WEST HIT ON RWANDA: Relief Big Calls Response Weak

null by MICHAEL O. ALLEN in Nairobi and RICHARD SISK in Washington, Daily News Staff Writers | Friday, July 29, 1994

United Nations relief officials lashed out yesterday at what they viewed as the timid, pinch-penny response of the U.S. and its allies to the desperate plight of Rwanda’s refugees.

All member states of the UN must share the blame, but among the Western allies, “many are worried about their budgets. They think it costs too much,” said Peter Hansen, the UN’s undersecretary general for humanitarian affairs.

“Some are worried about being dragged into something where they might get hurt, there might be trouble and, “Gee, what if another soldier gets shot?’ ” Hansen said in a reference to U.S. reluctance to become involved after suffering casualties in Somalia.”

Hansen, who spoke in Nairobi after returning from a fact-finding mission to Rwanda and Zaire with international aid groups, described scenes of suffering and macabre indifference.

The human tragedy brought on by the flight of more than a million Rwandan refugees to the border town of Goma, Zaire, also has triggered resentment among local Zairians, who have demonstrated in recent days to protest the burden on their scarce resources.

“You have heard of different ways people set up roadblocks? In Goma, they made roadblocks with corpses. That was what was most easily available to the people in Goma,” Hansen said.

However, in Washington, Gen. John Shalikashvili, the chairman of the Joint Chiefs of Staff, insisted that the U.S. was doing all that was possible to fight the cholera epidemic killing nearly 2,000 dialy in the refugee camps.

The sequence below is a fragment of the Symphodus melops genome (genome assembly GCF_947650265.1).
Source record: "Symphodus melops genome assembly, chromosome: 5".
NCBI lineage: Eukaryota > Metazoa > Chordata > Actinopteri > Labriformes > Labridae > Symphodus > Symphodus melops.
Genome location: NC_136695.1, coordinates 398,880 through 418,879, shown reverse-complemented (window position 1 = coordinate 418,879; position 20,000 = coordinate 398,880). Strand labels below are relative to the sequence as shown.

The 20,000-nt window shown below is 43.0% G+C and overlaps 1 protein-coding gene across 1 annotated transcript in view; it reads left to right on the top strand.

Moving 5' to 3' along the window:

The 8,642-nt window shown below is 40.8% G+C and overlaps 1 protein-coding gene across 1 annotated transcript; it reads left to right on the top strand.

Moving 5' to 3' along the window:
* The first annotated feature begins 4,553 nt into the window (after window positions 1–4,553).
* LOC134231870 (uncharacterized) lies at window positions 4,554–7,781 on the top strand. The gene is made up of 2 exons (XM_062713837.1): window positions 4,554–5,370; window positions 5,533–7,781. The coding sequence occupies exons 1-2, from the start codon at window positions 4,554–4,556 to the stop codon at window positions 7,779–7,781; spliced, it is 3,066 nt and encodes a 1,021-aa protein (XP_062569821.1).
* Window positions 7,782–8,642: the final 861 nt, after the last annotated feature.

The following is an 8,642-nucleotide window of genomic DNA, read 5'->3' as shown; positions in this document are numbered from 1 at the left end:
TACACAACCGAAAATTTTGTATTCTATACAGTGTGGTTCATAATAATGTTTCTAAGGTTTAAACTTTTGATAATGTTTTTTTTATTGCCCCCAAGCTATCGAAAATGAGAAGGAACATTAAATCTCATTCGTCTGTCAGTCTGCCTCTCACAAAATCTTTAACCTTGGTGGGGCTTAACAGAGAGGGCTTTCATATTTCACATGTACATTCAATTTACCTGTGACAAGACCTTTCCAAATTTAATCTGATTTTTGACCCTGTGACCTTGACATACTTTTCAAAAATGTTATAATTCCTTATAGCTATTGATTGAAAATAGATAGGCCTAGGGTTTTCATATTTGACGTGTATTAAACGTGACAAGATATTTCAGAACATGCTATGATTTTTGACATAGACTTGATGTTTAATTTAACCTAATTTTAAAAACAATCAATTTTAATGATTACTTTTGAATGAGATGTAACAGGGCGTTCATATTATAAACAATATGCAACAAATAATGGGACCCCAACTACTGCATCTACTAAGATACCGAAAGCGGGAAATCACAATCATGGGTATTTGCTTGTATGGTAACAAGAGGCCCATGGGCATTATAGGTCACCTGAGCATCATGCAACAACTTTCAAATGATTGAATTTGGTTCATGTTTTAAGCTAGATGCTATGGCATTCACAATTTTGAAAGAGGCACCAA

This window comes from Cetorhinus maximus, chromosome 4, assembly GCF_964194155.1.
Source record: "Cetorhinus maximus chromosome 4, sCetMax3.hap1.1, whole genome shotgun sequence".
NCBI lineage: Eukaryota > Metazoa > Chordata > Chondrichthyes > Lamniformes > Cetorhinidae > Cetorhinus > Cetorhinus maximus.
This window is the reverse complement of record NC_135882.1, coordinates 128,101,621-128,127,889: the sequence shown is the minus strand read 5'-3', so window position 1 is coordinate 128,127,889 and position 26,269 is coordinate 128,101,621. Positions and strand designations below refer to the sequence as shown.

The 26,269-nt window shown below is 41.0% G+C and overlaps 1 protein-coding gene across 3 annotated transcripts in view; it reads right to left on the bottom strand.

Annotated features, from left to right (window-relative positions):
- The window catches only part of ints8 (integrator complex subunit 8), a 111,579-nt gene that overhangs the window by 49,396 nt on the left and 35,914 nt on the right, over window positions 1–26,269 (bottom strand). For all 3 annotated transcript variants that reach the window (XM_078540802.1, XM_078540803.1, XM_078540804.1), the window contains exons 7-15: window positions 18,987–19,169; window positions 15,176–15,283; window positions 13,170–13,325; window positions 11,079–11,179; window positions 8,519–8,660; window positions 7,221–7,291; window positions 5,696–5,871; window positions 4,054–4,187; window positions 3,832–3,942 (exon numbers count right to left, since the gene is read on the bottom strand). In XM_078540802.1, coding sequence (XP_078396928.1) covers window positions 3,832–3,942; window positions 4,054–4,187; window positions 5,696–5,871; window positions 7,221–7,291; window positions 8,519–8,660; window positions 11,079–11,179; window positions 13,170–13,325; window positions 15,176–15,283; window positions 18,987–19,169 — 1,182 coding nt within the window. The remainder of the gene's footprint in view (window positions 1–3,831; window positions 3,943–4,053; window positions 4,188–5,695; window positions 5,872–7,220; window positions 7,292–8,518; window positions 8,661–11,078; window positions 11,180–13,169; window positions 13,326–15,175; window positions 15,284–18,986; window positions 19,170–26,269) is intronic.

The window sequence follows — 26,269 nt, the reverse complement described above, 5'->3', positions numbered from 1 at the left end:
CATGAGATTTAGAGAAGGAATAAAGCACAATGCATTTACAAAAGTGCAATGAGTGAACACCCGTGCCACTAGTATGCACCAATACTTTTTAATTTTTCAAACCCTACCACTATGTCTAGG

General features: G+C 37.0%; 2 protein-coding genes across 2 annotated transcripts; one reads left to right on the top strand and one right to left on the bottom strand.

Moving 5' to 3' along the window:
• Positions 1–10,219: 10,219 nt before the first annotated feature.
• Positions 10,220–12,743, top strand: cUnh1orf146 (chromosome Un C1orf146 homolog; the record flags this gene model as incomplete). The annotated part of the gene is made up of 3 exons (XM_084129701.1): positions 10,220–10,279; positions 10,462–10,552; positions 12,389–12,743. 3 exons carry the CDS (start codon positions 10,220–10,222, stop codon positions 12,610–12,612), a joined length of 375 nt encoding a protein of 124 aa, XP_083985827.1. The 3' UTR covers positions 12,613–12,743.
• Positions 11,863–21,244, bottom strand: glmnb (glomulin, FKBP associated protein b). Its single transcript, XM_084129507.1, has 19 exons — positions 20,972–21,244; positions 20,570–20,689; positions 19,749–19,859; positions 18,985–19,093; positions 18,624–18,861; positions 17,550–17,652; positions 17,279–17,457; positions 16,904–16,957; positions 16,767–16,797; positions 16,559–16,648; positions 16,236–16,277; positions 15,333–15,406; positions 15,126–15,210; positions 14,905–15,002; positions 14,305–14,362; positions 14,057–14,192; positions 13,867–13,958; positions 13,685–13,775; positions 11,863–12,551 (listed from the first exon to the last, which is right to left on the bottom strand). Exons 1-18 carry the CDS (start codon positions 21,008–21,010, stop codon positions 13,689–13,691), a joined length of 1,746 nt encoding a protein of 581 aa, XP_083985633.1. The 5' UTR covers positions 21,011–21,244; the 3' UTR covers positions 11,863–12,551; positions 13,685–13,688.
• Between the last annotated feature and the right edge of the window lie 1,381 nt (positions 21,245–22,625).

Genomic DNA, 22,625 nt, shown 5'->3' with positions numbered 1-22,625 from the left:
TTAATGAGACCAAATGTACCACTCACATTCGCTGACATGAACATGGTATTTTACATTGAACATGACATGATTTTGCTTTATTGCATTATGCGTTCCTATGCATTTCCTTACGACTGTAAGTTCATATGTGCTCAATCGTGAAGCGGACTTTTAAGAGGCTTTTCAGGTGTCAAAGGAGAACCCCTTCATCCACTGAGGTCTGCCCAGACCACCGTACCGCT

He said the best way to wind down the crisis was to encourage the refugees to return home in safety.

“Time is of the essence. The greatest hope they have is to leave those camps,” Shalikashvili said, but “we don’t want to get into a situation where we are forcing them to go home.”

The general said the U.S. was considering targeted relief airdrops along routes back to Rwanda to give the refugees sustenance for the journey.

He would not say exactly how many U.S. troops might be involved in the humanitarian campaign–which is expected to be up to 4,000–because it still is “at a concept plan stage.”

Meanwhile, Army Lt. Gen. Daniel Schroeder also arrived in the Rwandan capital of Kigali to assess the possibility of having U.S. troops use the airport there as a base fo

r relief operations.

But time was running short, and an already dire situation could get even worse, Peter Walker, director of disaster policy for the International Red Cross, said in Nairobi.

The refugees, “if they are going to harvest their crops, have to go home in the next two weeks,” Walker said. “If they are going to plant for the next season, they have to go home by September. These are very tight deadlines.”